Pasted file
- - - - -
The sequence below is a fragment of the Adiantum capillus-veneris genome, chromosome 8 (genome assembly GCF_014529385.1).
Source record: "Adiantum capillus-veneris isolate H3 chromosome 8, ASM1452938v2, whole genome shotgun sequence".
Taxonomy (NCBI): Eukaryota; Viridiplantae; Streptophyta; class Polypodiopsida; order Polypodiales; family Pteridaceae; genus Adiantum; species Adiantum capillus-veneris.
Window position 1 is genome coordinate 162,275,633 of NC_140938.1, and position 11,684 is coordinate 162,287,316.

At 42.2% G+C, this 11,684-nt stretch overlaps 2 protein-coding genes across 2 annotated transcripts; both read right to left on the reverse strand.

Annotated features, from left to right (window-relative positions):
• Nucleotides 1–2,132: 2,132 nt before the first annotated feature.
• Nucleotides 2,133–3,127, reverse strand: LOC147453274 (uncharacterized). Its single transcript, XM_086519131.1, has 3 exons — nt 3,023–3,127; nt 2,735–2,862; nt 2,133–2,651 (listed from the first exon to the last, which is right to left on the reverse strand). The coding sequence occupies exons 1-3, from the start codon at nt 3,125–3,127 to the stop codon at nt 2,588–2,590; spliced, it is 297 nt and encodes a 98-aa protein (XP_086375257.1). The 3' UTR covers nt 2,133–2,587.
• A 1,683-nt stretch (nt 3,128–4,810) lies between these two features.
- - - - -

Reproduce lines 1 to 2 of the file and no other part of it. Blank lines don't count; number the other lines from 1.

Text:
The sequence below is a fragment of the Adiantum capillus-veneris genome, chromosome 8 (genome assembly GCF_014529385.1).
Source record: "Adiantum capillus-veneris isolate H3 chromosome 8, ASM1452938v2, whole genome shotgun sequence".